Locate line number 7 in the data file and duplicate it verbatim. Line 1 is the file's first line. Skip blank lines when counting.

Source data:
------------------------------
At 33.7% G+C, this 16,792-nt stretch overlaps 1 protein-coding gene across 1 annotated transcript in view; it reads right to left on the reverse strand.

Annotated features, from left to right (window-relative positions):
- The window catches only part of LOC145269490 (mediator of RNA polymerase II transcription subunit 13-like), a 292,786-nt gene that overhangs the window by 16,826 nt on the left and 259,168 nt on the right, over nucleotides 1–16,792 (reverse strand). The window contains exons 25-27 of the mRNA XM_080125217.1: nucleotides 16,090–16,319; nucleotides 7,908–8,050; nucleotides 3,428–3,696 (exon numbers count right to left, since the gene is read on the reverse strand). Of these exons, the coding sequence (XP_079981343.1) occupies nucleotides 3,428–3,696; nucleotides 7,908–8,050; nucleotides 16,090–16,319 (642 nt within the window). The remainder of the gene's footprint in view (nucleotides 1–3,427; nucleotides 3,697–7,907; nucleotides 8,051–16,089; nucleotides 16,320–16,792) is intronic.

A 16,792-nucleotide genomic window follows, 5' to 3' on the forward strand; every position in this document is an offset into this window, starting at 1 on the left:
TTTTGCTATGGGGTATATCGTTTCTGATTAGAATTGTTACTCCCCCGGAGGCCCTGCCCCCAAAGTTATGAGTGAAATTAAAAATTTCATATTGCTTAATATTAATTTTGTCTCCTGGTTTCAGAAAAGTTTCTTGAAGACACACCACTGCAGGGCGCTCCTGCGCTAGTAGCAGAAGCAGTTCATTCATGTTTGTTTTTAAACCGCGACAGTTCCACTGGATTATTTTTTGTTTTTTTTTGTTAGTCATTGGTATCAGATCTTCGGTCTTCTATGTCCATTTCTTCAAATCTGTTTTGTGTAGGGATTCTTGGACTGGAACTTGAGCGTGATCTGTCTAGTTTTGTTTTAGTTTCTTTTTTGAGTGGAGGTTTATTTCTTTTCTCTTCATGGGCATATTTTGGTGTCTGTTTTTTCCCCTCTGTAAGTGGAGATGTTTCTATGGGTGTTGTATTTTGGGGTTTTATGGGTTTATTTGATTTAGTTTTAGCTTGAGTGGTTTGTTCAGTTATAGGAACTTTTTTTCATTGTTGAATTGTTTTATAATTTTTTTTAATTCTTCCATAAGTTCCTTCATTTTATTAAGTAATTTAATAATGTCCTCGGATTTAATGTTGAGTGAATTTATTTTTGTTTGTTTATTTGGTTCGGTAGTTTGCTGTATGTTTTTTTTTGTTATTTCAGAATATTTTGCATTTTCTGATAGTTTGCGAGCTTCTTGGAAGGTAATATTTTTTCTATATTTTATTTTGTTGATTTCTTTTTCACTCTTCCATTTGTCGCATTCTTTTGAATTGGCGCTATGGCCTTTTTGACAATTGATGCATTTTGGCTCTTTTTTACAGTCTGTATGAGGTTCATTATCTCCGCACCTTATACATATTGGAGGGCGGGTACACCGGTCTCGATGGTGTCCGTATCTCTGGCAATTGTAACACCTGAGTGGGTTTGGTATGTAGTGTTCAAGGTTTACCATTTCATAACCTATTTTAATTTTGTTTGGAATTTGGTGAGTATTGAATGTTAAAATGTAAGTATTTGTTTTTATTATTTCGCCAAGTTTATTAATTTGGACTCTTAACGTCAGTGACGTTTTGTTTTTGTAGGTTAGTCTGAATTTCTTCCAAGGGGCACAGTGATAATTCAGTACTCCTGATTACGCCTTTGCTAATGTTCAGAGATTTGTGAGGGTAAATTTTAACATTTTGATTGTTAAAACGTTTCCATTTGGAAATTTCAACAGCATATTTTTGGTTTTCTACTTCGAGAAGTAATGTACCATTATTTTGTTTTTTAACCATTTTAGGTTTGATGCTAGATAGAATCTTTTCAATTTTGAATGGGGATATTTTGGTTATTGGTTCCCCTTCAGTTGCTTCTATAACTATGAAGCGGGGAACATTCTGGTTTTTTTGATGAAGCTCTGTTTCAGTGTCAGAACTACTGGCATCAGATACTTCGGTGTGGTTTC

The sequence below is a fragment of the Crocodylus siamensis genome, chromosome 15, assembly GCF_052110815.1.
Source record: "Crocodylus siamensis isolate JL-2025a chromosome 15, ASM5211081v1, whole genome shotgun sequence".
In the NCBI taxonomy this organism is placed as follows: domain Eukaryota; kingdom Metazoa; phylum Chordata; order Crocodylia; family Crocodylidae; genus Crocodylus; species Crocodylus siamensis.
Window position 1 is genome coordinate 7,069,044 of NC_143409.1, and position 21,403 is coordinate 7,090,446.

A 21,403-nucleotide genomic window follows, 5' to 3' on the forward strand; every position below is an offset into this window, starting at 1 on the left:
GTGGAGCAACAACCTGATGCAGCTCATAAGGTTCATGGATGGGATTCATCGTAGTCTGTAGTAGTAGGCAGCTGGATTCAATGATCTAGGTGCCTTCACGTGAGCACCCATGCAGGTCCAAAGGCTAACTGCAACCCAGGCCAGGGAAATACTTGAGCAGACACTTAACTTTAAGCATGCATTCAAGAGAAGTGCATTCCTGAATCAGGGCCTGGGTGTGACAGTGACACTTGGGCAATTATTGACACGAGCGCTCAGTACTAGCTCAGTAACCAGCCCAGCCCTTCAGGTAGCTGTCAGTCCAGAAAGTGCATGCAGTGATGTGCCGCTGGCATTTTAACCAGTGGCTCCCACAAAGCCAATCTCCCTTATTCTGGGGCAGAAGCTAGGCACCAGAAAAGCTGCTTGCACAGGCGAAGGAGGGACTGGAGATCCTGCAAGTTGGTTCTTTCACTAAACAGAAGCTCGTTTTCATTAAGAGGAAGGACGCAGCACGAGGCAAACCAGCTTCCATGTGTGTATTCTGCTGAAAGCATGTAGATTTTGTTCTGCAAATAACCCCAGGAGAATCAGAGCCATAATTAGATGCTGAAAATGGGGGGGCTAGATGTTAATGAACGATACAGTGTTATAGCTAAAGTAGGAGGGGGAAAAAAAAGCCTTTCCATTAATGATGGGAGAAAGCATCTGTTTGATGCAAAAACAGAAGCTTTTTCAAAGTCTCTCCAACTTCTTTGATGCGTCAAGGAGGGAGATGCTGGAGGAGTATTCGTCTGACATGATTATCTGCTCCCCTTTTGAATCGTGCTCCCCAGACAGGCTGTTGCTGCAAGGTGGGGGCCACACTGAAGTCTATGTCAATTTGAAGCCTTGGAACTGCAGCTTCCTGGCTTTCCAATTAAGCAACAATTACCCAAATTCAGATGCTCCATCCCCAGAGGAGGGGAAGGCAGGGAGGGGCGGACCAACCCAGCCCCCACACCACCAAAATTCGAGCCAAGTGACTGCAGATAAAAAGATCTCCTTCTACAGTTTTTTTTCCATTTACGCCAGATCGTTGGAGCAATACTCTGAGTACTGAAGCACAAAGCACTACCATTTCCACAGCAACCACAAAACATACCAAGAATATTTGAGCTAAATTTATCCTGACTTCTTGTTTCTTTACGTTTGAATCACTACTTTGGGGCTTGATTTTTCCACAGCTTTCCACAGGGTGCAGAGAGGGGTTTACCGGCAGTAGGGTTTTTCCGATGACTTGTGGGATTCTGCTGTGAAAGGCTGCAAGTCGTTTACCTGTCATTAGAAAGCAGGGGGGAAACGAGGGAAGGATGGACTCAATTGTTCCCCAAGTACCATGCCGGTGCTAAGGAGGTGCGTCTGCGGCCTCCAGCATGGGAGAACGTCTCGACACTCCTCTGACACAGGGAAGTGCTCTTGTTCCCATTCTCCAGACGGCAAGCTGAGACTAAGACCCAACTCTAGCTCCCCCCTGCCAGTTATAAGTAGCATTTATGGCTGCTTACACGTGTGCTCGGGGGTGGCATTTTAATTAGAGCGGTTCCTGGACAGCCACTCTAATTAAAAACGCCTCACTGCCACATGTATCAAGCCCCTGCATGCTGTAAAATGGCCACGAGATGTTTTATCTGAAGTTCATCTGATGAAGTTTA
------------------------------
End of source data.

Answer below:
Source record: "Crocodylus siamensis isolate JL-2025a chromosome 15, ASM5211081v1, whole genome shotgun sequence".